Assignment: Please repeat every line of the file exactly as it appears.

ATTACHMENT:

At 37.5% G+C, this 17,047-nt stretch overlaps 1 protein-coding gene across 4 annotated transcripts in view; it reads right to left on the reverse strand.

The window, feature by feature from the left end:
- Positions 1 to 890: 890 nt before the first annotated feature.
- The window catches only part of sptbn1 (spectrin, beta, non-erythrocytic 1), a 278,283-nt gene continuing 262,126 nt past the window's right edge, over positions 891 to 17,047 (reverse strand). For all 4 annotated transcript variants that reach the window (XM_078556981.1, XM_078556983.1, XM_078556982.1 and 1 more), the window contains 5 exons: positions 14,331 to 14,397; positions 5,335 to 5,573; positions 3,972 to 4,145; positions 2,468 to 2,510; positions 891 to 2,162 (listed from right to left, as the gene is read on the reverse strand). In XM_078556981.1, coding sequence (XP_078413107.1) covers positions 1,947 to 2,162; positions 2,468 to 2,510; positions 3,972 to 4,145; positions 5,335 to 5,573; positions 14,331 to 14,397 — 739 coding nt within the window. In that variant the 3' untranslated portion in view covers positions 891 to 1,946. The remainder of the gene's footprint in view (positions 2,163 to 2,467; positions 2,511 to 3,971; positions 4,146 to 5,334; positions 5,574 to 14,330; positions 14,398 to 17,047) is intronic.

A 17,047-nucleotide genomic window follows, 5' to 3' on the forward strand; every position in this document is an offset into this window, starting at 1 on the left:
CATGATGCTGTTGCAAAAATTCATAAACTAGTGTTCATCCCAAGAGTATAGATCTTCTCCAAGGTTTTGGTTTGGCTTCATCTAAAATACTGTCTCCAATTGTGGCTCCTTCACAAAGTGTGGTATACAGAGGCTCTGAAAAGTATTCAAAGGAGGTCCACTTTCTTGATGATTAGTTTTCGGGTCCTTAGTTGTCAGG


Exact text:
At 37.5% G+C, this 17,047-nt stretch overlaps 1 protein-coding gene across 4 annotated transcripts in view; it reads right to left on the reverse strand.

The window, feature by feature from the left end:
- Positions 1 to 890: 890 nt before the first annotated feature.
- The window catches only part of sptbn1 (spectrin, beta, non-erythrocytic 1), a 278,283-nt gene continuing 262,126 nt past the window's right edge, over positions 891 to 17,047 (reverse strand). For all 4 annotated transcript variants that reach the window (XM_078556981.1, XM_078556983.1, XM_078556982.1 and 1 more), the window contains 5 exons: positions 14,331 to 14,397; positions 5,335 to 5,573; positions 3,972 to 4,145; positions 2,468 to 2,510; positions 891 to 2,162 (listed from right to left, as the gene is read on the reverse strand). In XM_078556981.1, coding sequence (XP_078413107.1) covers positions 1,947 to 2,162; positions 2,468 to 2,510; positions 3,972 to 4,145; positions 5,335 to 5,573; positions 14,331 to 14,397 — 739 coding nt within the window. In that variant the 3' untranslated portion in view covers positions 891 to 1,946. The remainder of the gene's footprint in view (positions 2,163 to 2,467; positions 2,511 to 3,971; positions 4,146 to 5,334; positions 5,574 to 14,330; positions 14,398 to 17,047) is intronic.

A 17,047-nucleotide genomic window follows, 5' to 3' on the forward strand; every position in this document is an offset into this window, starting at 1 on the left:
CATGATGCTGTTGCAAAAATTCATAAACTAGTGTTCATCCCAAGAGTATAGATCTTCTCCAAGGTTTTGGTTTGGCTTCATCTAAAATACTGTCTCCAATTGTGGCTCCTTCACAAAGTGTGGTATACAGAGGCTCTGAAAAGTATTCAAAGGAGGTCCACTTTCTTGATGATTAGTTTTCGGGTCCTTAGTTGTCAGG